I would like to attempt a repair at this. My naive attempt would involve buying a couple long clamps, and gluing the two halves back together, however I would assume that the table would just tear itself apart again.
Yup, your assumption is likely correct.
This cracked because something in the construction was wrong, and glueing the crack closed is just a bandaid unless you solve the underlying cause1. And this is IF it will actually close with clamp pressure, there's no guarantee it will.
As I think you know, the 'breadboard ends' need to be fitted correctly to allow for expansion (and contraction). If some aspect of them is not done correctly2 then it constrains seasonal movement and something has to give; despite the sceptics who think warnings about seasonal movement are exaggerated, even that it's all some kind of myth, at worst you can get a crack as your photo amply illustrates.
I would like to avoid trying to disassemble the tabletop by drilling the dowels (although fixing the underlying issues with the joinery would be preferable) as I don't trust myself to not make it worse.
Unfortunately the thing you want to avoid doing IS the solution, sorry.
If you don't mind losing the length I would suggest just sawing the ends off entirely and be done with them. Full disclosure: I'm not a fan of 'breadboard ends' and don't care for them on tables of any decent width3, but my suggestion is also very much from a practical standpoint.
If the ends were glued on over-enthusiastically they may be impossible to remove without significant damage to them, one or more of the boards that make up the tabletop, or just the tenon(s). Even if the tenon(s) only are damaged this presents a real problem, since it may mean sawing them off and fitting one or more floating tenons, which is not an easy job to do well even if you have the tools necessary. And it must be done well or there's no point.
Far simpler to just saw the ends off and leave them off; simultaneously it almost guarantees that you can separate that crack, clean it (vital!), glue/re-glue it and clamp it back together (using plenty of clamp pressure) with far greater chance of a level result.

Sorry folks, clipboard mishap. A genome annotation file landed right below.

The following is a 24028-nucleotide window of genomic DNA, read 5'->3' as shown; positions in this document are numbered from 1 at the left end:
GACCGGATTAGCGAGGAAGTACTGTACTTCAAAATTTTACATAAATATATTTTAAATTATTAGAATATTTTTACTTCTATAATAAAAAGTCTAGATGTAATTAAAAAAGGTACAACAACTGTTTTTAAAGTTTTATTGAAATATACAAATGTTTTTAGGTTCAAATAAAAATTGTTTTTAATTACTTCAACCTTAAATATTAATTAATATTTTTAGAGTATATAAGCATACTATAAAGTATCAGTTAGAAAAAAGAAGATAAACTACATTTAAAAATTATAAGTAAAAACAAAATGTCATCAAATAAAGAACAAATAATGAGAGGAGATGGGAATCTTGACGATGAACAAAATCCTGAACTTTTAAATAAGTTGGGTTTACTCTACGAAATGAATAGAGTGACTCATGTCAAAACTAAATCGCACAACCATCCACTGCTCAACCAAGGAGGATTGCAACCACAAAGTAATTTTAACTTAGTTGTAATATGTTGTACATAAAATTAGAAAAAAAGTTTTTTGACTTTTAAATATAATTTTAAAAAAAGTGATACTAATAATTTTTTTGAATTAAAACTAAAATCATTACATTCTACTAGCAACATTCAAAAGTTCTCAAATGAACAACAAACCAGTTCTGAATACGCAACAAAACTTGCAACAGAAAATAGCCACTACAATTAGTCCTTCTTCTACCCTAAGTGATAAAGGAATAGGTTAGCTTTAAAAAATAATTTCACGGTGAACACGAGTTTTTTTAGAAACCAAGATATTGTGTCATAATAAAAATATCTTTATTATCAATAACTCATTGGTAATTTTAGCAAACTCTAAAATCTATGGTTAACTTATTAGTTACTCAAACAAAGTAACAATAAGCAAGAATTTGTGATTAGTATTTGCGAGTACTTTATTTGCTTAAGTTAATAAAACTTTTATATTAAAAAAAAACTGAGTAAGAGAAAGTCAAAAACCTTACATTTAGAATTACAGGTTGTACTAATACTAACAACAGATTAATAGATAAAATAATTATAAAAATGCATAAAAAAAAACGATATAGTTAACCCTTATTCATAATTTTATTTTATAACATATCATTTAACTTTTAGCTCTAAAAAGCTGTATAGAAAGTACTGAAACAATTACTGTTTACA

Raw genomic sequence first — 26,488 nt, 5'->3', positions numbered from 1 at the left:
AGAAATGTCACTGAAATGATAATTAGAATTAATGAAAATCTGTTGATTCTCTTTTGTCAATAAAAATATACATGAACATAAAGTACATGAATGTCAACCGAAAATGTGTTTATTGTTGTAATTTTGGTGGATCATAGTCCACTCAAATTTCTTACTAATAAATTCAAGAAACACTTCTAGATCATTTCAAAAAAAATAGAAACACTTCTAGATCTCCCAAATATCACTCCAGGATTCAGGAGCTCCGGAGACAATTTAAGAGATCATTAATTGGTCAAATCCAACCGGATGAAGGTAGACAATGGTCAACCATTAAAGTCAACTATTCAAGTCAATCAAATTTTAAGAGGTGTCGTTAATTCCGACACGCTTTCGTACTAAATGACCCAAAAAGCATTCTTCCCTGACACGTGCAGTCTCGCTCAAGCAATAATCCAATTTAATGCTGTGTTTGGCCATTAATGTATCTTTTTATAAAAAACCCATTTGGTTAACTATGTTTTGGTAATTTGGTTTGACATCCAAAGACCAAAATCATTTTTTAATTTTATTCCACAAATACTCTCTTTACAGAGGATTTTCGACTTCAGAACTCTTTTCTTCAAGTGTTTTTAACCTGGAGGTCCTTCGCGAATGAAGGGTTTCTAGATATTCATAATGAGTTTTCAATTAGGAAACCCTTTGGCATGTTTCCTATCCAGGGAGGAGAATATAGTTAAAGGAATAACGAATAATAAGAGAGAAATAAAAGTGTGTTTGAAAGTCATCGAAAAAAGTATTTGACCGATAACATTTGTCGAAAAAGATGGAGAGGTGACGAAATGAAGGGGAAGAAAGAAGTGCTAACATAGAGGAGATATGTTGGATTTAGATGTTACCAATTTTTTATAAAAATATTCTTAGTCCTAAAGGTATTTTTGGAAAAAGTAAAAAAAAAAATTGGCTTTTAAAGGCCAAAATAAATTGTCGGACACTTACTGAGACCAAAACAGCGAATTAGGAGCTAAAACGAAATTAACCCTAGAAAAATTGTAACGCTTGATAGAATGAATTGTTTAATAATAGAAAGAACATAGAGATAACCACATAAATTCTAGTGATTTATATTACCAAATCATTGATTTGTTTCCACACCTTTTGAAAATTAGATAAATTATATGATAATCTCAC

We are considering a full sanding/refinish
By all means refinish if you want to (although it's likely it's not absolutely necessary after only 10 or 12 years, varnish jobs usually last a good 2-4 decades) but if you do want to go back to bare wood and start again, strip, don't sand! As I've touched on many times previously here, sanding is basically the worst way to remove previous finish — despite how often you'll see earnest YouTubers doing it! — with almost any other option to be preferred.
If the table were in good condition otherwise I'd have suggested a top-up finishing (coincidentally touched on in a recent Q&A) using wiping varnish, as a faster, lower-effort option. But with this significant structural issue there's a decent chance you will end up going down to bare wood somewhere, and you may need to finish the end grain from scratch, so a full refinish of the top is likely to be needed anyway.
1 Just to be clear, if you glue this well that crack won't open up again (because glue joints are stronger than wood). It'll just crack elsewhere.
2 Too much glue used (i.e. glue applied too far from the centre); slots for the pegs made too short; tenon too thin; tenon just a single, plain projection nearly the full width of the tabletop. Or a combination.
3 Because there seems to be about two weeks in any year when they're the same length as the main field of the table is wide.... blink and you'll miss it :-)